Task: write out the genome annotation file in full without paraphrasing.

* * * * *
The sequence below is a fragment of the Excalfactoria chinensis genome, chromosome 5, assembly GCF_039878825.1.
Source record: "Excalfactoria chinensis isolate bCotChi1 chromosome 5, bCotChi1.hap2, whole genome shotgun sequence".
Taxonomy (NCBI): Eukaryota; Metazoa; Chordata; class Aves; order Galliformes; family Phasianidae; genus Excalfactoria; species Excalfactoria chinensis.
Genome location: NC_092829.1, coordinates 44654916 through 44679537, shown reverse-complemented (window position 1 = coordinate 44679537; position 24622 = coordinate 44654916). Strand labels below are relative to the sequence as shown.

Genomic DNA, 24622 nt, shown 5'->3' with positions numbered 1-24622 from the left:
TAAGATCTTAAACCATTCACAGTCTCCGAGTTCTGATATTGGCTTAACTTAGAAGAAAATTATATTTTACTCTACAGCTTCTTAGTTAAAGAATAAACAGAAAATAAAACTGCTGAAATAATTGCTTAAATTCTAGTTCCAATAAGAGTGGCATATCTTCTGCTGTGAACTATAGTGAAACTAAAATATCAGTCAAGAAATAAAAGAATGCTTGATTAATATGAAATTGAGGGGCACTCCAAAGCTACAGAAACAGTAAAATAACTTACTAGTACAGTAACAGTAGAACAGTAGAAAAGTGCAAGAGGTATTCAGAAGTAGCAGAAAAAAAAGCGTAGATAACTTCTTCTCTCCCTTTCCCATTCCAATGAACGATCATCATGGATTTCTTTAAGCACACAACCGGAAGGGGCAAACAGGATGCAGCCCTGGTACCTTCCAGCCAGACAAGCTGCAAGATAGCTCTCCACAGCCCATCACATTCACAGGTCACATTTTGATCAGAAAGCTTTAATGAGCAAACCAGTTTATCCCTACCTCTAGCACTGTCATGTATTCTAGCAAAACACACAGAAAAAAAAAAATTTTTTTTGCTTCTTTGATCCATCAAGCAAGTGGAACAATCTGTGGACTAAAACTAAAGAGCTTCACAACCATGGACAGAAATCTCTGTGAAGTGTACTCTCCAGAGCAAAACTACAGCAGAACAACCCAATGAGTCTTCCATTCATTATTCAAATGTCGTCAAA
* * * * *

The sequence below is a fragment of the Excalfactoria chinensis genome, chromosome 5, assembly GCF_039878825.1.
Source record: "Excalfactoria chinensis isolate bCotChi1 chromosome 5, bCotChi1.hap2, whole genome shotgun sequence".
Taxonomy (NCBI): Eukaryota; Metazoa; Chordata; class Aves; order Galliformes; family Phasianidae; genus Excalfactoria; species Excalfactoria chinensis.
Genome location: NC_092829.1, coordinates 44654916 through 44679537, shown reverse-complemented (window position 1 = coordinate 44679537; position 24622 = coordinate 44654916). Strand labels below are relative to the sequence as shown.

Genomic DNA, 24622 nt, shown 5'->3' with positions numbered 1-24622 from the left:
TAAGATCTTAAACCATTCACAGTCTCCGAGTTCTGATATTGGCTTAACTTAGAAGAAAATTATATTTTACTCTACAGCTTCTTAGTTAAAGAATAAACAGAAAATAAAACTGCTGAAATAATTGCTTAAATTCTAGTTCCAATAAGAGTGGCATATCTTCTGCTGTGAACTATAGTGAAACTAAAATATCAGTCAAGAAATAAAAGAATGCTTGATTAATATGAAATTGAGGGGCACTCCAAAGCTACAGAAACAGTAAAATAACTTACTAGTACAGTAACAGTAGAACAGTAGAAAAGTGCAAGAGGTATTCAGAAGTAGCAGAAAAAAAAGCGTAGATAACTTCTTCTCTCCCTTTCCCATTCCAATGAACGATCATCATGGATTTCTTTAAGCACACAACCGGAAGGGGCAAACAGGATGCAGCCCTGGTACCTTCCAGCCAGACAAGCTGCAAGATAGCTCTCCACAGCCCATCACATTCACAGGTCACATTTTGATCAGAAAGCTTTAATGAGCAAACCAGTTTATCCCTACCTCTAGCACTGTCATGTATTCTAGCAAAACACACAGAAAAAAAAAAATTTTTTTTGCTTCTTTGATCCATCAAGCAAGTGGAACAATCTGTGGACTAAAACTAAAGAGCTTCACAACCATGGACAGAAATCTCTGTGAAGTGTACTCTCCAGAGCAAAACTACAGCAGAACAACCCAATGAGTCTTCCATTCATTATTCAAATGTCGTCAAA